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All this makes one wonder: does the Philippines know what it is doing with China? In the South China Sea?  Benham Rise? Is Human Rights Watch, Amnesty International, the ICC, and is Agnes Callamard  (Special Rapporteur on extrajudicial, summary or arbitrary executions at the UN) correct in saying the Philippines is guilty of gross illegalities under international law? Is the Philippine government being run by people who don’t understand the law? Is the move for a “Federal form of Government” based upon any good thinking?

Philippines: Rule of Law Gunned Down

April 3, 2018

 

Composite photo shows (from left) Kerwin Espinosa, Peter Lim and Peter Co. The Department of Justice is set to conduct a preliminary investigation on their case on April 12.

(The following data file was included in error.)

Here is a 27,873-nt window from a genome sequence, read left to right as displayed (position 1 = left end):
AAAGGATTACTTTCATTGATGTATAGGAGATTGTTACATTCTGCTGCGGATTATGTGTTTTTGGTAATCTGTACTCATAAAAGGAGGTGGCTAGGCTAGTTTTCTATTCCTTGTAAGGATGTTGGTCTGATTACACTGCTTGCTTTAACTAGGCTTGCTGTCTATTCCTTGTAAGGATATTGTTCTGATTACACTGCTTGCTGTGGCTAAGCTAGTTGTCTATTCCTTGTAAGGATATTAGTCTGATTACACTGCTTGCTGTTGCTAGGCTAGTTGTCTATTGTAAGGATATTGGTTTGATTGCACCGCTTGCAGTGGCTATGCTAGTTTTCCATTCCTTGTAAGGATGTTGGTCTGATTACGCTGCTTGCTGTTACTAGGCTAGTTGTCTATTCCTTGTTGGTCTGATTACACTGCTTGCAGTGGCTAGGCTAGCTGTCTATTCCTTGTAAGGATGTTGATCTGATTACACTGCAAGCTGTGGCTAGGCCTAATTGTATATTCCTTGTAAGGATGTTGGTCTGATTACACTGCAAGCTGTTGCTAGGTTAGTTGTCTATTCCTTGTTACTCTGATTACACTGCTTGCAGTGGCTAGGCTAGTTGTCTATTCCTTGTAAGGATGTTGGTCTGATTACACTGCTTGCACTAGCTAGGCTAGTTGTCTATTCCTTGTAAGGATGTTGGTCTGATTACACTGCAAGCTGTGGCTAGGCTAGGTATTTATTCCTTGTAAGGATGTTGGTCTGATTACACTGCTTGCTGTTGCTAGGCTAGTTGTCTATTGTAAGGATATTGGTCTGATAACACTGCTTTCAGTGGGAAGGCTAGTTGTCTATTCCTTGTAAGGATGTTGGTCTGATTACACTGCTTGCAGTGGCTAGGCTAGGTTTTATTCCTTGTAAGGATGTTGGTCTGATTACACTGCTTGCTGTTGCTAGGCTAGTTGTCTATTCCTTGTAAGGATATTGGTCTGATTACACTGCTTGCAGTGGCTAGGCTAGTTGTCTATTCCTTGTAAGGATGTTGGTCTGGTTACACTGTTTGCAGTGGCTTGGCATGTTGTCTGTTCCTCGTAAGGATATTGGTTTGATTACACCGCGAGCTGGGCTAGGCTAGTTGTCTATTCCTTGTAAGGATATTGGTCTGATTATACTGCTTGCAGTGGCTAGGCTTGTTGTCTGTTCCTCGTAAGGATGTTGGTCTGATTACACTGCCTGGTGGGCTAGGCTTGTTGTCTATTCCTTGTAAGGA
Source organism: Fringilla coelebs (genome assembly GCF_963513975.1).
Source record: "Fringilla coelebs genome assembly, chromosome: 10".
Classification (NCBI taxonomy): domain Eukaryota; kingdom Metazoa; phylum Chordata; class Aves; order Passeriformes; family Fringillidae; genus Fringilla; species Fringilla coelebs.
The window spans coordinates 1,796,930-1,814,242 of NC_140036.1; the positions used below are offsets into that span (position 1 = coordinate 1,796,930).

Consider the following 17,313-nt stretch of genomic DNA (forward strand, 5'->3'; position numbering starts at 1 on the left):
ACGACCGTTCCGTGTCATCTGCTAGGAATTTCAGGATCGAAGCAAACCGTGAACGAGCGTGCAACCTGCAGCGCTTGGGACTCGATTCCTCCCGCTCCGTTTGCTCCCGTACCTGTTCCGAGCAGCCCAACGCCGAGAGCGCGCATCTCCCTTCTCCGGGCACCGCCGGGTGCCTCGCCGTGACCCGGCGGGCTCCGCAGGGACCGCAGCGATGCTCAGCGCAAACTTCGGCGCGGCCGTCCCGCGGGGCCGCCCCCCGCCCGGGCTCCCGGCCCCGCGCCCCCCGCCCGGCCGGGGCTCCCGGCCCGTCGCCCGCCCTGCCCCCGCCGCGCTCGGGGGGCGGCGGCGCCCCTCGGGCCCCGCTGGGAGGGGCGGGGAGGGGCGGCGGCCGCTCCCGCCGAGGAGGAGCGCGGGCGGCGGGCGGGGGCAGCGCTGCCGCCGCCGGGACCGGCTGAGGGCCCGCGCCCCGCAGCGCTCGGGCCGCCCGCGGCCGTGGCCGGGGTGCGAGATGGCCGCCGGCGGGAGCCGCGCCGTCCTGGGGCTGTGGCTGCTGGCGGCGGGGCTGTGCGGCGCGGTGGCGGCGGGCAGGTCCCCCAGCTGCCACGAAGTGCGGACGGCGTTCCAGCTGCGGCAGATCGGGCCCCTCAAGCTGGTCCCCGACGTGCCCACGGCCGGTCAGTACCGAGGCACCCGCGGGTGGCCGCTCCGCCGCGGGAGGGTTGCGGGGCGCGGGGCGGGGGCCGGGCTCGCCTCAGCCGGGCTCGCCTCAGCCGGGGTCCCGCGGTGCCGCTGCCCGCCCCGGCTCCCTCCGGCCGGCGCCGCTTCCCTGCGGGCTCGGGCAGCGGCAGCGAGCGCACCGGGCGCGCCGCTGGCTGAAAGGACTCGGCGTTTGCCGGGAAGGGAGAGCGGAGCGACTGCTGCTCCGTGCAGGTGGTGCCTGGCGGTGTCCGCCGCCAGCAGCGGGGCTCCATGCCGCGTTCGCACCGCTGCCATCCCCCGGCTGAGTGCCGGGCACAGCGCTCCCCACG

2 respondents in Espinosa, Lim case already dead

Kristine Joy Patag (philstar.com) – April 3, 2018 – 12:08pm

MANILA, Philippines — Two of the respondents in the high-profile drug case filed against confessed drug trader Kerwin Espinosa are already dead, documents showed.

The Department of Justice has issued subpoena or summons to the respondents in the drug case filed by the Philippine National Police-Criminal Investigation and Detection Group for preliminary investigation on April 12.

READ: DOJ summons Espinosa, Co for drug raps probe

The summons, however, showed that respondents Max Miro and Nelson “Jun” Pepito are already dead.

Pepito was gunned down on Dec. 1, 2017 by two unidentified men riding a motorcycle. The police report, attached to the subpoena, states that Pepito was shot at 6:50 a.m. in Albuera, Leyte.